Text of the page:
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I was thrilled to find Michelle Obama's new book; The Light We Carry: Overcoming in Uncertain Times at the local library. There was no hesitation in reaching for it, even though it was only a 7-day loan.

A prominent theme in Michelle's writing is her struggle with self-acceptance. She always felt that she "stood out" in a self-conscious way. This became especially evident when she attended Princeton for her undergraduate studies. Here she came face to face with her "differentness". She had always been acutely aware of her tall stature (5'11"), but now she was a Black woman in a white, male-dominated academic institution. In her own head, she re-wrote the story of her life by saying to herself:

"I'm tall and that's a good thing

I'm a woman and that's a good thing

I'm Black and that's a good thing

I am myself and that is a very good thing."

Michelle had an exceptional role model who inspired her in the process of learning to celebrate herself exactly as she was. Her father's motto was "No one can make you feel bad if you feel good about yourself." In Michelle's words, "My father did not worry about how others saw him. He was good with himself, clear about his own worth, centered despite being physically unbalanced." (He suffered from multiple sclerosis.)

How can you and I learn the lesson of not caring so much about the opinion of others? Here are 5 suggestions you can try.

Realize that you cannot please everyone.

There are more than 7 billion people on this planet. Trying to please them all is entirely impossible. If you aim to please one person, you are certain to displease another. According to Bill Cosby, "I don't know the key to success, but the key to failure is trying to please everybody."

I found this very apt cartoon that says it better than I can:

Recognize that you cannot control other people's opinions

Part of living a happy and balanced life is to recognize that there are things in life that you have no control over. One of those things is what other people think about you. If you have no control over it, why waste your energy on it?

Recognize that nobody is perfect, not even you!

Not caring so much about others' opinions does not mean that we should totally ignore them, acknowledging that sometimes they might have a valid point. We can often learn from our mistakes with a little help from others' suggestions.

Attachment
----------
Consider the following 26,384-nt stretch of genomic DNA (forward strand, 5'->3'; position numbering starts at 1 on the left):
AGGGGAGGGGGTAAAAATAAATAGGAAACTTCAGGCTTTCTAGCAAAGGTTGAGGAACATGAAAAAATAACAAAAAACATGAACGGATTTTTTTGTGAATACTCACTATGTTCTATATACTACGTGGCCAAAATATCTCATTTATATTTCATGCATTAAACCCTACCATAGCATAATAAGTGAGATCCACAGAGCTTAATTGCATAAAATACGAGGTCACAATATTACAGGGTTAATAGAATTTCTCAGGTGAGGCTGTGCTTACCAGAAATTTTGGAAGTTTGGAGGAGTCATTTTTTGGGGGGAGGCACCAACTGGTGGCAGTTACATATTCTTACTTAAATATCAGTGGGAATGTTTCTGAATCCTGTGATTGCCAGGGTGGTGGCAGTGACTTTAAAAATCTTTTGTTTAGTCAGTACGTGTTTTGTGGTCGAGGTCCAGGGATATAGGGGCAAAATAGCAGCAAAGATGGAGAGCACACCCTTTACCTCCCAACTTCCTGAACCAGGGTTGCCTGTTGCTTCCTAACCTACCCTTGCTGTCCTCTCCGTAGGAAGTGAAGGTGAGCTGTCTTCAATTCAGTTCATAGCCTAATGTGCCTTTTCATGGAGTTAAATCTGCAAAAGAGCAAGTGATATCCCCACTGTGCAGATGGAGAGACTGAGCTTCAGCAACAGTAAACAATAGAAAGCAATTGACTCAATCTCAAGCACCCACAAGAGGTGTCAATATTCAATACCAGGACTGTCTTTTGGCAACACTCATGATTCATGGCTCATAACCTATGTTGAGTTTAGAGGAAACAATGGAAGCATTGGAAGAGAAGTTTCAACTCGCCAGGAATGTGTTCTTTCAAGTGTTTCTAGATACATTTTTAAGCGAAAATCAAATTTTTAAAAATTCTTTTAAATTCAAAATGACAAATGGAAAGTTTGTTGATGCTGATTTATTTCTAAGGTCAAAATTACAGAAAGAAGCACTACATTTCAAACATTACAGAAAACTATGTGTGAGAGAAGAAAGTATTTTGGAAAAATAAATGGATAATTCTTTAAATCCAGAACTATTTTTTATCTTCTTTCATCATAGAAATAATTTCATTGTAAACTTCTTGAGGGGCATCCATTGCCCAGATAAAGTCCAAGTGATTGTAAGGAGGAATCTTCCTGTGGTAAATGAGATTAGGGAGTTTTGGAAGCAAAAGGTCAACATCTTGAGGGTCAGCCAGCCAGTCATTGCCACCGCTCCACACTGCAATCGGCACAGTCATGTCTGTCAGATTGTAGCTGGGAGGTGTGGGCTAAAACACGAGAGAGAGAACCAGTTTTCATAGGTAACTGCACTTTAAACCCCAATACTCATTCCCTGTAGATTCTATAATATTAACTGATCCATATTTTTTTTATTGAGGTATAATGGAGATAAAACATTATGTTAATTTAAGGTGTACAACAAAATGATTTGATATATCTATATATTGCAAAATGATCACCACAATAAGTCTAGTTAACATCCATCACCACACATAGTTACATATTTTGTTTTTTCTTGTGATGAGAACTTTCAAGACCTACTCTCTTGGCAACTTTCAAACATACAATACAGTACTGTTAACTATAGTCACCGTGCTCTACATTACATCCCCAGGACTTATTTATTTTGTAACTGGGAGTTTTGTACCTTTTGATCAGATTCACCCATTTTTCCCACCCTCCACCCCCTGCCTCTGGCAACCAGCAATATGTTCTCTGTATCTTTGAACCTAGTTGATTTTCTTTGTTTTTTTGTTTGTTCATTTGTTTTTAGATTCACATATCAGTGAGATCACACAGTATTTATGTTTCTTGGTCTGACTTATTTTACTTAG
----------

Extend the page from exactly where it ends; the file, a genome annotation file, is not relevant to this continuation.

Other People don't think about you nearly as much as you might have thought.

Winston Churchill said, "When you’re 20, you care what everyone thinks, when you’re 40 you stop caring what everyone thinks, when you’re 60, you realize no one was ever thinking about you in the first place." Most people are fairly self-focused, and it is surprising how little they actually pay attention to other people's lives.

Be your authentic Self.

The problem comes when we care more about others' opinions than our own personal convictions, values and beliefs. If people's opinions of us stop us from being true to ourselves, we are robbed of our ability to be authentic. When we follow our own passion and goals for our lives, we automatically stop caring less about what others think of us. We are too busy living our best lives to pay attention to others' opinions about us.

It is perfectly normal for us to care about what others think about us - we are biologically programmed to do so from our earliest days on this planet. We gaze into our caregivers' eyes, mirror the expressions on their faces, learn to laugh and express ourselves as humans by imitating the behaviours that are modelled for us. However, at some point as adults we become more autonomous and independent in our responses.

We must release the grip of approval addiction on our lives. Can we be okay with who we are, learning to totally accept ourselves, flaws and all? Can we stop basing our self-worth on our number of Facebook likes? Can we accept that not everybody has to like or approve of us at all times?

I want to finish this post by repeating Michelle Obama's words of self-acceptance:

I am myself and that is a very good thing!

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